The head of the quiz committee happened to be the son of the college Principal. But I don’t think that had anything to do with the kind of questions in the quiz.

What had to do with it, was the background of the committee members and the people who were doing well in that quiz. They were all ‘convent educated’ people. When I refer to the Indian Elite or the English Elite in India, these are the people at the centre of that group. This too, by the way, is changing now, as the eliteness in India has changed its meaning somewhat, what with the Liberalisation and all. But that’s a different story.

This Elite formed only a small group in our college, because the entrance exam allowed students to read and answer in Hindi, the state language of Rajasthan. And the overwhelming majority of students who cleared those exams then were from Hindi medium background. I myself had shifted to the English medium only one year earlier, so that I didn’t have to face problems in the college itself and was prepared for education in English medium. Still, I was a Hindi medium person, basically.

The Elite group was not much liked by the others in the college and some nasty names were given to them.

Anyway, I kept wondering (and still do) about the secret of their knowledge, which, superficially, seemed stupendous. There was, I was sure (and am now) something fishy about it. Not in the cheating way, however. They knew a lot of facts, but did they really *know*?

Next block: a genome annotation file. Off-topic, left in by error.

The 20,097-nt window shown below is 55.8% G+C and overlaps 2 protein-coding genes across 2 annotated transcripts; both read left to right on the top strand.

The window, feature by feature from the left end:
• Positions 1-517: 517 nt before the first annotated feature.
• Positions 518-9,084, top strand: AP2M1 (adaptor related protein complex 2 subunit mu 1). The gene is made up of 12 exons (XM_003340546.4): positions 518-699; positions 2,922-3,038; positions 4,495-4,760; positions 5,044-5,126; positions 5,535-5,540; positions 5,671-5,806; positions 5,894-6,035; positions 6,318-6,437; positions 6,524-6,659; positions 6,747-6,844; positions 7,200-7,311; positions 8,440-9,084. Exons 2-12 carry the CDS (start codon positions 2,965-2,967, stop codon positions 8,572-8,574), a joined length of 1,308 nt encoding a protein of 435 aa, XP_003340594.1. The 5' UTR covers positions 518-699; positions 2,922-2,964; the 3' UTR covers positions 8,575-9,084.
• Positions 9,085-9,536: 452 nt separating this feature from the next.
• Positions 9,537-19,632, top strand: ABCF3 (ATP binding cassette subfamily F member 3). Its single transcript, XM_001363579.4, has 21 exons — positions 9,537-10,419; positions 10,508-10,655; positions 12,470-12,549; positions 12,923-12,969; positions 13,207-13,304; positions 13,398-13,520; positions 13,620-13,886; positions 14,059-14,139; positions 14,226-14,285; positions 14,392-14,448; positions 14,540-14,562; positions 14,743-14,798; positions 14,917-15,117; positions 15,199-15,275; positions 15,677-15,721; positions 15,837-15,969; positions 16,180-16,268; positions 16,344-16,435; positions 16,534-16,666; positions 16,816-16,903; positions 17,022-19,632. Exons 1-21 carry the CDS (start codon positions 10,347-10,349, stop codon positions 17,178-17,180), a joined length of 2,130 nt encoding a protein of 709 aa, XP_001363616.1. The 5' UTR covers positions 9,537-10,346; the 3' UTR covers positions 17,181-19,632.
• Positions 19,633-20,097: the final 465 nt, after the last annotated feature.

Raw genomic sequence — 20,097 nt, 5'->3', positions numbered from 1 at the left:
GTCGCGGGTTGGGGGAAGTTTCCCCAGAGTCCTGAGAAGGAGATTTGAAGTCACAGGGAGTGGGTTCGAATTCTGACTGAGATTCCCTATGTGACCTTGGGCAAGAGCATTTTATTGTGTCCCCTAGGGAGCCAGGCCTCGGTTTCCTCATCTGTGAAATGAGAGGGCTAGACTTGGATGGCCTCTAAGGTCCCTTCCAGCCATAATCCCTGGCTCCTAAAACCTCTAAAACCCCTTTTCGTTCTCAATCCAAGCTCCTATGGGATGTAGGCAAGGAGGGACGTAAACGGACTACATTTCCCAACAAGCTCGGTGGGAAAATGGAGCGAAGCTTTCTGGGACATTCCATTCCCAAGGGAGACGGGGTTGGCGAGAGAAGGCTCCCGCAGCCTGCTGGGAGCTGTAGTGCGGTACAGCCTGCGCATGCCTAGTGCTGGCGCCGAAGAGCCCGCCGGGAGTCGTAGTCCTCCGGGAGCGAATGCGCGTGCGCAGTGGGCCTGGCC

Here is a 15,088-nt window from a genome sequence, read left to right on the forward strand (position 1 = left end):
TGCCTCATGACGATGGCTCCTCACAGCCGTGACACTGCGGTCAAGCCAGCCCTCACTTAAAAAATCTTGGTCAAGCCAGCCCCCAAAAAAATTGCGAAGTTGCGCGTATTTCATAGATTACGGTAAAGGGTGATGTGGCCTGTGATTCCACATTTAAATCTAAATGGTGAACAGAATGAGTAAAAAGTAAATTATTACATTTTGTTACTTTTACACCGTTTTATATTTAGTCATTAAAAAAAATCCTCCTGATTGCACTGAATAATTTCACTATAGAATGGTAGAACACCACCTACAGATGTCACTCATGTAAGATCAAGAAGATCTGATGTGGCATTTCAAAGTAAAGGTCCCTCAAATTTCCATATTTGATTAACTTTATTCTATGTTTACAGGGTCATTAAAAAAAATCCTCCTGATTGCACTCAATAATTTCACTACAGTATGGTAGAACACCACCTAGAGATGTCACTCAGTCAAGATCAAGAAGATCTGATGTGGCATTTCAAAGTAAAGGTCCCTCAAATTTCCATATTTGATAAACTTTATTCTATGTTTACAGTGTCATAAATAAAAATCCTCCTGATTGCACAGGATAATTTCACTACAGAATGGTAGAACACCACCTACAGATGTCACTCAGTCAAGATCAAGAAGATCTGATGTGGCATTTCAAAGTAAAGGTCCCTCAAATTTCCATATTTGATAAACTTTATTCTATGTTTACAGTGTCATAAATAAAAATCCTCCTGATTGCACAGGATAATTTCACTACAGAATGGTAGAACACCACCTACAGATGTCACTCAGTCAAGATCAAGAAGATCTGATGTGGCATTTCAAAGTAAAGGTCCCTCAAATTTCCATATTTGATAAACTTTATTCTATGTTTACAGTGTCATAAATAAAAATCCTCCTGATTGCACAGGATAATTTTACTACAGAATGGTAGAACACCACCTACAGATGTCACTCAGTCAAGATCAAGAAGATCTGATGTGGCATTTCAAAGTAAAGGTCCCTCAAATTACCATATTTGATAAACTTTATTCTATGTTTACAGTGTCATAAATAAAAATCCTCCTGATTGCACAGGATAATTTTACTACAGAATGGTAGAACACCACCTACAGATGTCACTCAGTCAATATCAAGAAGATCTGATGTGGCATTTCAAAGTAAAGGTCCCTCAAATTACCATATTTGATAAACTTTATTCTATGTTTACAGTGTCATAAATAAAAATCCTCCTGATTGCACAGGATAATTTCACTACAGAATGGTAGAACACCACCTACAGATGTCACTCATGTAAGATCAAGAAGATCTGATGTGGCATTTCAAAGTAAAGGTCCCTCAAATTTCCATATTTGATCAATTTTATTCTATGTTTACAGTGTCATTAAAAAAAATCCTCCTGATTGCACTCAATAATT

As I watched from the sidelines, I could answer only a few a questions that were asked. And one of them, which none of selected participants could answer was about a very important historical event that took place in 1812 and which involved the crossing of a border.

Where did they get their knowledge from? I was the one who was always reading and reading all kinds of things, not in the ‘studious student’ sort of way. How come they were answering all the questions and getting recognition and rewards?

I didn’t get an exact answer, but it so happened that one of the questions that was asked was: What is the capital of Israel?